The virtue of optimistic realism - expectation fulfillment predicts patient-rated global effectiveness of total hip arthroplasty. BMC Musculoskelet Disord 22, 180 (2021).

The virtue of optimistic realism – expectation fulfillment predicts patient-rated global effectiveness of total hip arthroplasty

Kästner, A., Ng Kuet Leong, V.S.C., Petzke, F. et al.


Emerging evidence highlights the importance of preoperative expectations in predicting patient-reported outcomes of orthopedic surgeries. To date, it is still a matter of controversy whether patient satisfaction can be maximized by promoting either optimistic or realistic outcome expectations before surgery. Adjusting overly optimistic outcome expectancies in favor of a more realistic outlook on the limitations of total hip arthroplasty could reduce the risk of disappointment and lead to greater satisfaction with surgery outcomes. Our prospective cohort study was aimed at comparing the relative predictive influence of baseline expectations, expectation fulfillment and symptomatic improvement on the global effectiveness of total hip arthroplasty.


Ninety patients (49 female, 41 male; mean age: 63 ± 12.87 years) fulfilled inclusion criteria and completed a comprehensive preoperative assessment comprising sociodemographic, clinical, functional and psychological phenotypes. Moreover, the strengths of preoperative expectations for improvements in eight pain-related and functional domains were recorded on a 5-point Likert-scale. At 12 months after surgery, patients were asked to rate perceived improvements in each of these domains as well as the global effectiveness of the total hip replacement on a 5-point Likert-scale. To evaluate the relative impact of preoperative expectations, symptom improvement and the fulfillment of expectations on the global effectiveness of surgery, a sequential multiple regression analysis was performed.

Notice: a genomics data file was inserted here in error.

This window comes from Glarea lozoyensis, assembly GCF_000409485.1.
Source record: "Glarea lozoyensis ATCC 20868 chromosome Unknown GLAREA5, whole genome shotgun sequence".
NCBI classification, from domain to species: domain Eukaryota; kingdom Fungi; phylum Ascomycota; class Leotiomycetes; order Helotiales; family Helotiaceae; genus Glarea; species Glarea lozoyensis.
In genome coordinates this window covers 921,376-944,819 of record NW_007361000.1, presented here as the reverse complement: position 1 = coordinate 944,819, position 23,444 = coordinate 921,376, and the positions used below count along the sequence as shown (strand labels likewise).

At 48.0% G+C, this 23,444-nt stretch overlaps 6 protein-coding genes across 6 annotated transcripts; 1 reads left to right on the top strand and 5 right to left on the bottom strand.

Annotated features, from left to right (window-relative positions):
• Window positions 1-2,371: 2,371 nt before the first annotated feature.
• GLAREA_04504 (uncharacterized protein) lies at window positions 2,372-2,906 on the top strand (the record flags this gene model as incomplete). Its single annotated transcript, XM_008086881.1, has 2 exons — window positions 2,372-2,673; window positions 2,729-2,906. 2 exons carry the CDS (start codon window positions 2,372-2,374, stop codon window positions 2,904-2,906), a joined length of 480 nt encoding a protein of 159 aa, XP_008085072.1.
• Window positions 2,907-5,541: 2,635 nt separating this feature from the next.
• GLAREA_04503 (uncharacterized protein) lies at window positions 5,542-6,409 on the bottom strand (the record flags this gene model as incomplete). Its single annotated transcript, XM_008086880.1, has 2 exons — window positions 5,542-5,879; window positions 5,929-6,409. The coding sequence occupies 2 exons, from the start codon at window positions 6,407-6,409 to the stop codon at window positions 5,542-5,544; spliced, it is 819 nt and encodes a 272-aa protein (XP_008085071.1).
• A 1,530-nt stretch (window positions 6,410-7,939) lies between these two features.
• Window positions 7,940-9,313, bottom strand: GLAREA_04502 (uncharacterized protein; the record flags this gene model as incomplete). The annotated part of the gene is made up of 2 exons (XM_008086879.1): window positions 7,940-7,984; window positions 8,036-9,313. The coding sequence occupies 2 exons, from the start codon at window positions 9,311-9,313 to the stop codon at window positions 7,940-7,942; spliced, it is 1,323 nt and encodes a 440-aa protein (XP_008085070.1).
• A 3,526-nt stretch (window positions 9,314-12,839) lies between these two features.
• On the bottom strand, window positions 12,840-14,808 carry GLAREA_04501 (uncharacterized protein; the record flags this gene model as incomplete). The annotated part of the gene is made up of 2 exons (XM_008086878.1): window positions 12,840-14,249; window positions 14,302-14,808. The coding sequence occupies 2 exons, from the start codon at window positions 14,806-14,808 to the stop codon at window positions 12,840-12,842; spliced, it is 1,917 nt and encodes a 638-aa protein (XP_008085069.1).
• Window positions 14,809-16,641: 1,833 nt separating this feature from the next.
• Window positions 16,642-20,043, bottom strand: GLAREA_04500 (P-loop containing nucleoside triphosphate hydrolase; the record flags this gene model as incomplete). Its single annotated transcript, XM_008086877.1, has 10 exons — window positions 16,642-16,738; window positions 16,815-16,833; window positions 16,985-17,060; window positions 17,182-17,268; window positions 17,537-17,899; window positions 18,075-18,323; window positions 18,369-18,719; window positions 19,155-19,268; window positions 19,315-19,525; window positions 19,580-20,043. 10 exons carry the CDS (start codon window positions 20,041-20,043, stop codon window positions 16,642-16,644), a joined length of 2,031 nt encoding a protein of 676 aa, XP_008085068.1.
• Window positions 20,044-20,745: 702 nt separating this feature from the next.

Compared with the actual improvement at 12-months follow-up, prior expectations had been overly optimistic in about 28% of patients for hip pain, in about 45% for walking ability and around 60% for back pain, independence in everyday life, physical exercise, general function social interactions and mental well-being. An optimistic hip pain expectation, walking ability at baseline and the fulfillment of expectations for walking ability, general function and independence in everyday life were found to independently predict global effectiveness ratings.


Positive expectation about pain and the fulfillment of expectations concerning functional domains predicted higher global effectiveness ratings. In line with many authors investigating the relationship between the fulfillment of expectations and satisfaction with medical interventions, we suggest that professionals should explicitly address their patients’ expectations during the preoperative education and consultation.

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